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Collaboration is Key: NCC Weighs in on the Importance of Broadband Access to Economic Development in the Bluegrass

Downtown Lexington, Kentucky

Lexington is located in Fayette County, Kentucky, which has a relatively large amount of broadband deployment. In fact, Lexington is one of the largest Gigabit Cities in the country. Yet, the U.S. Census Bureau reports that only about 84% of households have a home broadband subscription. Because the FCC’s data overstate broadband availability and do not include information about pricing or actual speeds, it is difficult to know exactly where the gaps in coverage are, which creates a challenge for state and local policymakers. 

On December 7, 2020, Commerce Lexington kicked off THE COLLECTIVE, a Regional Summit focused on economic development challenges in the Bluegrass Region of Kentucky. The last panel of the day featured Next Century Cities research related to reducing the digital divide in Kentucky. Bob Quick, President and CEO of Commerce Lexington, served as the moderator. Panelists included Aldona Valicenti, Chief Innovation Officer for the City of Lexington; Francella Ochillo, Executive Director of Next Century Cities; Corian Zacher, Policy Counsel for Local and State Initiatives at Next Century Cities; and Jason Keller, Vice President of Government Affairs and Regulatory Strategies for Charter Communications. 

Panelists discussed the importance of accurate mapping for state and federal funding opportunities and offered several examples of ways that local leaders have overcome that challenge. In response to a question about Lexington’s work improving broadband capacity, Aldona Valicenti rightly noted, “Collaboration is key.”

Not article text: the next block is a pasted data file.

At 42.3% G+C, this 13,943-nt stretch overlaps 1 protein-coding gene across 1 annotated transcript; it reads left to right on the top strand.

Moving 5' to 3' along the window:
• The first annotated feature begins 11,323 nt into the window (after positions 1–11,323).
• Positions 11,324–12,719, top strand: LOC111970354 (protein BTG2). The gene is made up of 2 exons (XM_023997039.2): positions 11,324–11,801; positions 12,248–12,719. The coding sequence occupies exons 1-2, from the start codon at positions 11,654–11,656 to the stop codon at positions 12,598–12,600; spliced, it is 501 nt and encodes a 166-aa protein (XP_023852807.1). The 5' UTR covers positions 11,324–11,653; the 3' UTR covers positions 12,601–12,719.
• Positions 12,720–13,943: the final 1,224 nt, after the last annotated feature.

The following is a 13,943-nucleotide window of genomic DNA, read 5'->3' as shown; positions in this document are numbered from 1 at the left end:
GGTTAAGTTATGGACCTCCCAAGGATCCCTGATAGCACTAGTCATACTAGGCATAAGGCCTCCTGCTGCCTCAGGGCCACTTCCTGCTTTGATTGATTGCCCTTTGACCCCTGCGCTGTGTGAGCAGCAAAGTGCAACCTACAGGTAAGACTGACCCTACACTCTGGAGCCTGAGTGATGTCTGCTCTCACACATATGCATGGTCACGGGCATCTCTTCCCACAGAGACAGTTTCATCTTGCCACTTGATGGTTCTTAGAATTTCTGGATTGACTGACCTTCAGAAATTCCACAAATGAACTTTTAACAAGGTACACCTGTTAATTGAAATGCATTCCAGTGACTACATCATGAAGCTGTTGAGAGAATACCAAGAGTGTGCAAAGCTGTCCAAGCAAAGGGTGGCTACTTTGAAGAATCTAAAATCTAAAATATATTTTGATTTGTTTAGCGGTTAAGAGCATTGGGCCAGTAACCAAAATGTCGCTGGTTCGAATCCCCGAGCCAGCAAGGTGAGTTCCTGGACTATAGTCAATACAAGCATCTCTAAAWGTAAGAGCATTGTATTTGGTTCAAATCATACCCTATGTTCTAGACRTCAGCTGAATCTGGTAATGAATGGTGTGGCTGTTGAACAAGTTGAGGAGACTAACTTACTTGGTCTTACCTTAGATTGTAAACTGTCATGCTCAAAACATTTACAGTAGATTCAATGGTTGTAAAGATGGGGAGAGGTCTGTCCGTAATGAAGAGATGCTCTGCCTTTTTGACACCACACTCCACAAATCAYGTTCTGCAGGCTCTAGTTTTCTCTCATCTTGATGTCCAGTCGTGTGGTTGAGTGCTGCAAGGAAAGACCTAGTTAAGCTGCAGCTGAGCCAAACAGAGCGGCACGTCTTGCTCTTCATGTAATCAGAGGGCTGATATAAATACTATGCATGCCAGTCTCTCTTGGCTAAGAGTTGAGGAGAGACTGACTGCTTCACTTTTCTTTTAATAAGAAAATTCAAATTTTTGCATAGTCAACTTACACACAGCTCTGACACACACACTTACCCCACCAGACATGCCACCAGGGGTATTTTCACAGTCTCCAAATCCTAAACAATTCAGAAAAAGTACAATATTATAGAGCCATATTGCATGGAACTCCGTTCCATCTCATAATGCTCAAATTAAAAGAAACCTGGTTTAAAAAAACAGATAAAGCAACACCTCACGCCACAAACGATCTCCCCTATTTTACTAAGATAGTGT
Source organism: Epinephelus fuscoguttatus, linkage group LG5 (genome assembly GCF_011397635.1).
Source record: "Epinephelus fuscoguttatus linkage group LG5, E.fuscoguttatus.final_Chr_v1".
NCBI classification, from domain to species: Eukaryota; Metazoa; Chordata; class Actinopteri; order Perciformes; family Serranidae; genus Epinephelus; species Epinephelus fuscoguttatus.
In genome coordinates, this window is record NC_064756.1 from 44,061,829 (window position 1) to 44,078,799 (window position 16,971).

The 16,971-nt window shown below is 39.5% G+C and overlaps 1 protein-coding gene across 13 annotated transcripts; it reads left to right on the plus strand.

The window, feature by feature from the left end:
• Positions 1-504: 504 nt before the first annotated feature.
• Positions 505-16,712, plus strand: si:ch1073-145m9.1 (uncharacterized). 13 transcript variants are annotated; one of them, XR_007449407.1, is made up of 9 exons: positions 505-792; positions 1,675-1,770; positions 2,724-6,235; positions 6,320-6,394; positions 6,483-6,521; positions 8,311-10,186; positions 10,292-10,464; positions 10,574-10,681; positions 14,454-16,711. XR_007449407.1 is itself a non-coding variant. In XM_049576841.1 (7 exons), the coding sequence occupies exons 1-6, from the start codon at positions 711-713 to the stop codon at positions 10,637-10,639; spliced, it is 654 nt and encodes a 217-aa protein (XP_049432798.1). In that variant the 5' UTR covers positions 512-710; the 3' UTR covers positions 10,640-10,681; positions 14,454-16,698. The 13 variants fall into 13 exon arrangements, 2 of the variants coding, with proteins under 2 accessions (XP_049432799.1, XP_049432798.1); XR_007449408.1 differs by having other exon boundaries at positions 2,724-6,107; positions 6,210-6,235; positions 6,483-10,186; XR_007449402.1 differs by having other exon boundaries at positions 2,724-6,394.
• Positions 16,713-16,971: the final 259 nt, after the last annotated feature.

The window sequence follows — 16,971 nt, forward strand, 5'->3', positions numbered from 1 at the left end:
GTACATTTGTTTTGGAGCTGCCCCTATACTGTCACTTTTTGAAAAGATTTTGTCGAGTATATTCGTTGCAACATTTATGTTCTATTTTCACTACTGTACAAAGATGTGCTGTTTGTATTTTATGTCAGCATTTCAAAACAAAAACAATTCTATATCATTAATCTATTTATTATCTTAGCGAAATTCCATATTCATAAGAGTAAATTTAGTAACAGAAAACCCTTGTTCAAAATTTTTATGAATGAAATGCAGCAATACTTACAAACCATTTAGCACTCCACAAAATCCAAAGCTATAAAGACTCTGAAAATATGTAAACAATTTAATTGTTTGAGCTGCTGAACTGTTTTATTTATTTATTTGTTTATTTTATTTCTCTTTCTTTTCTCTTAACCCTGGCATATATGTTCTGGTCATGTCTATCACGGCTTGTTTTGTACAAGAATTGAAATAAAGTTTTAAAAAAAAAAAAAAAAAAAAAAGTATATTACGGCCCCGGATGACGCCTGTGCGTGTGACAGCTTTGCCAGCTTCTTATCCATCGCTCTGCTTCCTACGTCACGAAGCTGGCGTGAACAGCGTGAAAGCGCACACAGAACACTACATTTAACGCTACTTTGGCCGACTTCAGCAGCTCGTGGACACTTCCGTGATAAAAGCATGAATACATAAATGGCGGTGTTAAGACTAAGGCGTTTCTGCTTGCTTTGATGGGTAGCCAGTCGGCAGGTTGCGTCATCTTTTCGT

Lexington’s partnership with MetroNet is one example. When the project began in 2015, MetroNet did not expect to expand into rural areas. Now that its work in Lexington is complete, MetroNet is branching into other communities in Kentucky. Most recently, the City of Versailles, which has a population of less than 10,000, joined Lexington in becoming a Gigabit City. Still, there are people in Gigabit Cities who do not have a home broadband subscription because it is too expensive. While several programs are available, such as private low-price plans and the FCC’s Lifeline consumer subsidy or a state equivalent, the programs are not widely advertised and many consumers who are eligible are not enrolled. 

Local and state governments across the country are rising to the challenges presented by inaccurate broadband mapping and high prices in innovative and thoughtful ways that expand opportunities for their residents. If you are interested in participating in future events, NCC provides opportunities for local officials and community leaders to share their experience. If you are interested in offering your perspective, please reach out to an NCC team member for more information. 

Review the fact sheet on Fayette County, Kentucky, here

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